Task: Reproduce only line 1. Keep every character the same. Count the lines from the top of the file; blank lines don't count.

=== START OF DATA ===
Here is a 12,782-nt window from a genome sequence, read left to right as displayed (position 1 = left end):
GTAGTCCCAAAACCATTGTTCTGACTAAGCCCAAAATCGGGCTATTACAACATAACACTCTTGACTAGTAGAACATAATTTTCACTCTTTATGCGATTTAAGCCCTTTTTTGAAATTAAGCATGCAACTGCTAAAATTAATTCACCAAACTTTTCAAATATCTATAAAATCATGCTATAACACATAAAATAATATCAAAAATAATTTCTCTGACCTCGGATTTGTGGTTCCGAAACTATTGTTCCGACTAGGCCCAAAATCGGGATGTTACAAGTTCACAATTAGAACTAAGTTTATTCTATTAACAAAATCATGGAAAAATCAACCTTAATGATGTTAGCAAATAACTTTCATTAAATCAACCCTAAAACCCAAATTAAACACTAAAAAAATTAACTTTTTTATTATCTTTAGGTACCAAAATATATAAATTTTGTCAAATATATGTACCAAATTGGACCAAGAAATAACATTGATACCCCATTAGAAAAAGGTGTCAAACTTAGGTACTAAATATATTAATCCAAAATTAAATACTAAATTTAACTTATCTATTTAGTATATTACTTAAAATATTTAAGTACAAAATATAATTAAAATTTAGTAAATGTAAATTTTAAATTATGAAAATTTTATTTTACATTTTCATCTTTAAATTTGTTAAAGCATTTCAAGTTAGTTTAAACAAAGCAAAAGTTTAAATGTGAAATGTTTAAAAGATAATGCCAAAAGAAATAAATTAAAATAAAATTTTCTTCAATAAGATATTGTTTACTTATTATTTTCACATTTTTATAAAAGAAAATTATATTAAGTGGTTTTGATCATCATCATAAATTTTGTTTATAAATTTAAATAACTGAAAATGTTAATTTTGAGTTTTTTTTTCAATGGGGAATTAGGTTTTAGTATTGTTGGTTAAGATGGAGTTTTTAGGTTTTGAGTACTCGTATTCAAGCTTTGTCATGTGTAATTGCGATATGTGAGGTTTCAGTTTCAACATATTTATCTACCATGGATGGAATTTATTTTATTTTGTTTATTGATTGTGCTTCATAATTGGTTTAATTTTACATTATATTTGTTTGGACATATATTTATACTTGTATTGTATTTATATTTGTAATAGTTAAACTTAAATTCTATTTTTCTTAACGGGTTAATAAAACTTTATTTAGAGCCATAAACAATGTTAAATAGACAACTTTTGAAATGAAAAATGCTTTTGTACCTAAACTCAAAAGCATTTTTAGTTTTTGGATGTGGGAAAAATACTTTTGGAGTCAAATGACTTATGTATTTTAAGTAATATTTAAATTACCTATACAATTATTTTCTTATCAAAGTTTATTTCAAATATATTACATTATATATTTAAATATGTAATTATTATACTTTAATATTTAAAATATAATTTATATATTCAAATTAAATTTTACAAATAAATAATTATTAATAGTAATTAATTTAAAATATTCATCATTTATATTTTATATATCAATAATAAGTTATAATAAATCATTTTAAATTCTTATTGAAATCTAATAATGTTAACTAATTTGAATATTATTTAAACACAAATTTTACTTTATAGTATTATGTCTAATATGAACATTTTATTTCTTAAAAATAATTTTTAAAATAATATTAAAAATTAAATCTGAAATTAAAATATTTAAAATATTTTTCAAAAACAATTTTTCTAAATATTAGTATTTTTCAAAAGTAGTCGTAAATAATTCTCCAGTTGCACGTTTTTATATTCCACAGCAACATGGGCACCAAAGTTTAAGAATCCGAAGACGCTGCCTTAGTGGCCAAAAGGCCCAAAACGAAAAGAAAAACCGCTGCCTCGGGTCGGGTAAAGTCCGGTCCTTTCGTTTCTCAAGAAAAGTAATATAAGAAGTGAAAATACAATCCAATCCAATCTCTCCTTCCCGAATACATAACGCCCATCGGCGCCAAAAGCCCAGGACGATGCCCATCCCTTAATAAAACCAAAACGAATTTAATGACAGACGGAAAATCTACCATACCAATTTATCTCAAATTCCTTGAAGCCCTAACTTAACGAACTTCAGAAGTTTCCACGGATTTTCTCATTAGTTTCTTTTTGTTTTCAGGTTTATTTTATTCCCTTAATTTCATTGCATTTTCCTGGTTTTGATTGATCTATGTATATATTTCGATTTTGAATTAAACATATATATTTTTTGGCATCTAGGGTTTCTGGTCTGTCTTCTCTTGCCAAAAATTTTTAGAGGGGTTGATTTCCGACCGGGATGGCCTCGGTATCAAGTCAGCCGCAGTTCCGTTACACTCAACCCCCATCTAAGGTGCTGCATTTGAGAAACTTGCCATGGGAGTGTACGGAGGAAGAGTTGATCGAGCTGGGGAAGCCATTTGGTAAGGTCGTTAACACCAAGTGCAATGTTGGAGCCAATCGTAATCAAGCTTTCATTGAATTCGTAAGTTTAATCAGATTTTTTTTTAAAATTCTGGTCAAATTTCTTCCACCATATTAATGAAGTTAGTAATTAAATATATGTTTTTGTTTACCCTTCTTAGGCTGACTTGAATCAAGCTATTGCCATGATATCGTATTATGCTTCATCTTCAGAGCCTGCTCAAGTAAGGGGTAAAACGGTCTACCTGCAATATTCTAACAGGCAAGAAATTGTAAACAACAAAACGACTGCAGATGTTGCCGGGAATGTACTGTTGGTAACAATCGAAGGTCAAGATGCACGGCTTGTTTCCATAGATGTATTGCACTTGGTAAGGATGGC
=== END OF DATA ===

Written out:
Here is a 12,782-nt window from a genome sequence, read left to right as displayed (position 1 = left end):